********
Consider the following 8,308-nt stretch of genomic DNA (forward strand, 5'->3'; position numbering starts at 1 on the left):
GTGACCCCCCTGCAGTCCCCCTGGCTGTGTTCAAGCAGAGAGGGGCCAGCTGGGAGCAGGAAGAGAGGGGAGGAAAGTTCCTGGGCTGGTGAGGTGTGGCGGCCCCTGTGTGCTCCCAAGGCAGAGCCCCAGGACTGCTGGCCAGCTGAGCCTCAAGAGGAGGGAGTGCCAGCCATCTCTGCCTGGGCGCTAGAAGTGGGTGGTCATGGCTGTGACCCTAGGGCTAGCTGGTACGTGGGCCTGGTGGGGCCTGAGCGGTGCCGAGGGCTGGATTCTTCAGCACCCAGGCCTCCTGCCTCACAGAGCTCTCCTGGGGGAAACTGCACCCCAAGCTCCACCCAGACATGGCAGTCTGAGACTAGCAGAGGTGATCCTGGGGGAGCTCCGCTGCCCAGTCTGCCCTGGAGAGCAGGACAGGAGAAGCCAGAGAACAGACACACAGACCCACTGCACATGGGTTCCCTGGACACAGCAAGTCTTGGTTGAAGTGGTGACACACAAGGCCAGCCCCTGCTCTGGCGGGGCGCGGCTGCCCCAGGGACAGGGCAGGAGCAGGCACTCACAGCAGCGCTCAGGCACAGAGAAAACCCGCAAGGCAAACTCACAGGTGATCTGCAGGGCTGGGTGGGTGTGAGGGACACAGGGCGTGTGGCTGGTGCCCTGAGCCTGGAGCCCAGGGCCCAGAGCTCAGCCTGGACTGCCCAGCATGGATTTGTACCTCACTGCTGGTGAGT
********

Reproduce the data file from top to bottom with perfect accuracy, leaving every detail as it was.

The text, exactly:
Consider the following 8,308-nt stretch of genomic DNA (forward strand, 5'->3'; position numbering starts at 1 on the left):
GTGACCCCCCTGCAGTCCCCCTGGCTGTGTTCAAGCAGAGAGGGGCCAGCTGGGAGCAGGAAGAGAGGGGAGGAAAGTTCCTGGGCTGGTGAGGTGTGGCGGCCCCTGTGTGCTCCCAAGGCAGAGCCCCAGGACTGCTGGCCAGCTGAGCCTCAAGAGGAGGGAGTGCCAGCCATCTCTGCCTGGGCGCTAGAAGTGGGTGGTCATGGCTGTGACCCTAGGGCTAGCTGGTACGTGGGCCTGGTGGGGCCTGAGCGGTGCCGAGGGCTGGATTCTTCAGCACCCAGGCCTCCTGCCTCACAGAGCTCTCCTGGGGGAAACTGCACCCCAAGCTCCACCCAGACATGGCAGTCTGAGACTAGCAGAGGTGATCCTGGGGGAGCTCCGCTGCCCAGTCTGCCCTGGAGAGCAGGACAGGAGAAGCCAGAGAACAGACACACAGACCCACTGCACATGGGTTCCCTGGACACAGCAAGTCTTGGTTGAAGTGGTGACACACAAGGCCAGCCCCTGCTCTGGCGGGGCGCGGCTGCCCCAGGGACAGGGCAGGAGCAGGCACTCACAGCAGCGCTCAGGCACAGAGAAAACCCGCAAGGCAAACTCACAGGTGATCTGCAGGGCTGGGTGGGTGTGAGGGACACAGGGCGTGTGGCTGGTGCCCTGAGCCTGGAGCCCAGGGCCCAGAGCTCAGCCTGGACTGCCCAGCATGGATTTGTACCTCACTGCTGGTGAGT